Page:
## Tuesday, August 30, 2011

### Excel Math: The Theory

The features of Excel Math elementary school curriculum have occupied the past few blog posts. Since school is starting this week, I am focusing on the curriculum itself instead of writing about how we adults use elementary math.

I'll briefly mention the theory behind Excel Math, as it can be summarized in a few main points:
• Direct Instruction - we believe the teacher plays a key role in passing along essential math concepts to students, using a variety of presentation methods, formats, manipulatives and activities.
• Spiraling - concepts are introduced and variations are repeatedly presented throughout the school year. The concepts increase in difficulty, building upon one another. There is no one perfect order - we interleave them as well as we can. Here's a visual depiction of the strategy that has taken me many hours to conceive and refine. [click on the image to enlarge]

• Repeated contact - students first encounter a new concept in the Lesson presented to them by the teacher. Then they explore it during Guided Practice with their classmates, a few times over several weeks. After this exposure, they tackle that concept on their own, in Homework. Finally, the concept appears on a Test about a month after it was first introduced. This phased approach (teacher-down; together with peers; on their own at home; on their own in a test) helps build confidence and improve mastery.
• Self-checking - using our Checkanswer system (shown in my previous post), students can confirm that they have a good grasp of a subject. If their Checkanswer sums don't match, one of their answers in that set of problems is wrong. They go back and trouble-shoot their own work. This builds thinking patterns and work habits which support a lifetime of problem solving.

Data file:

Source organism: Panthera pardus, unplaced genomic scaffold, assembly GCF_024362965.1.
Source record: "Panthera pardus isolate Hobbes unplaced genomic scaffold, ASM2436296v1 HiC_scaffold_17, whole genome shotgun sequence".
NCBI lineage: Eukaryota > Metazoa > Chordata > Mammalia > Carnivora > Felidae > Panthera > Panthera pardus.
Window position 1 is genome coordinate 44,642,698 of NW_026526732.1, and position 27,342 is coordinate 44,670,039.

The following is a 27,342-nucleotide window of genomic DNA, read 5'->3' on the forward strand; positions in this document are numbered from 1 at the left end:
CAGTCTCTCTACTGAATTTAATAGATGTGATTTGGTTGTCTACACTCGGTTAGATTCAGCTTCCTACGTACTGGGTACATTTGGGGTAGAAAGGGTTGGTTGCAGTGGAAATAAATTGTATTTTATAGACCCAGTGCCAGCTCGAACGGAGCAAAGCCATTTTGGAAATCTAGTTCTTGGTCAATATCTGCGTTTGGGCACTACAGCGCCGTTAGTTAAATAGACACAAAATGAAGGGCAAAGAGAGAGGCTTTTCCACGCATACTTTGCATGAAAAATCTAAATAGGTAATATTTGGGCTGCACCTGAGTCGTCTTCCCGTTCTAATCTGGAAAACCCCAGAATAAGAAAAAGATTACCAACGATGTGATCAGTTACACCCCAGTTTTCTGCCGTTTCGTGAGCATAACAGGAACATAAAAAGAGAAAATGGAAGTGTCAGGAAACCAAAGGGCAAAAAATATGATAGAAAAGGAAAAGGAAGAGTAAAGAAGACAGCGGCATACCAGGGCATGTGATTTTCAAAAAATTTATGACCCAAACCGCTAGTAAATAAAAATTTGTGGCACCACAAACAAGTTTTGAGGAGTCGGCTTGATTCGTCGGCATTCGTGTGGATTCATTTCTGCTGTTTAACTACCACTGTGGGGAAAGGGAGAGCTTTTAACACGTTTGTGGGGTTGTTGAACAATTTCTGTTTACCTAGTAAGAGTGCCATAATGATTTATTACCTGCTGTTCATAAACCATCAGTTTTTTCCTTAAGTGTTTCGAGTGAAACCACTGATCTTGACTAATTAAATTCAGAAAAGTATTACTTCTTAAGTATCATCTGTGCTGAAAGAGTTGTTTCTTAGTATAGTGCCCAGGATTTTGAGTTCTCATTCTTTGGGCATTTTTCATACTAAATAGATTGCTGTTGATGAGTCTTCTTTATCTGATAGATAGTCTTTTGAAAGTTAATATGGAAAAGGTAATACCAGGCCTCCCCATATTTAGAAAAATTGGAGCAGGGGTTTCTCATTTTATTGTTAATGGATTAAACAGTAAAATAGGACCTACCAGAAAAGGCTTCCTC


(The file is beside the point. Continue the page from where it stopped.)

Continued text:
• Practice -  students benefit from mastering a few math concepts so they can be done  automatically - such as the times tables or simple addition and subtraction. Practice helps improve our skills in math just like it helps improve a golf swing or a tennis serve. Basic Fact Practice (about a dozen problems) appears 3-4 times a week in the middle grades - it's not the much-criticized drill and kill tedium of yesteryear.
We believe this comprehensive approach to math education helps develop thinking skills, builds proficiency, and produces confidence. Many teachers, districts and parents agree, and their students thrive.

The individual components are supported by research, and the entire curriculum has been used with success by thousands of schools across North America for more than 30 years.  I can assure you that I personally understand math a lot better than I did a decade ago when I joined the Excel Math editorial team - thanks to working with this curriculum, and writing this blog.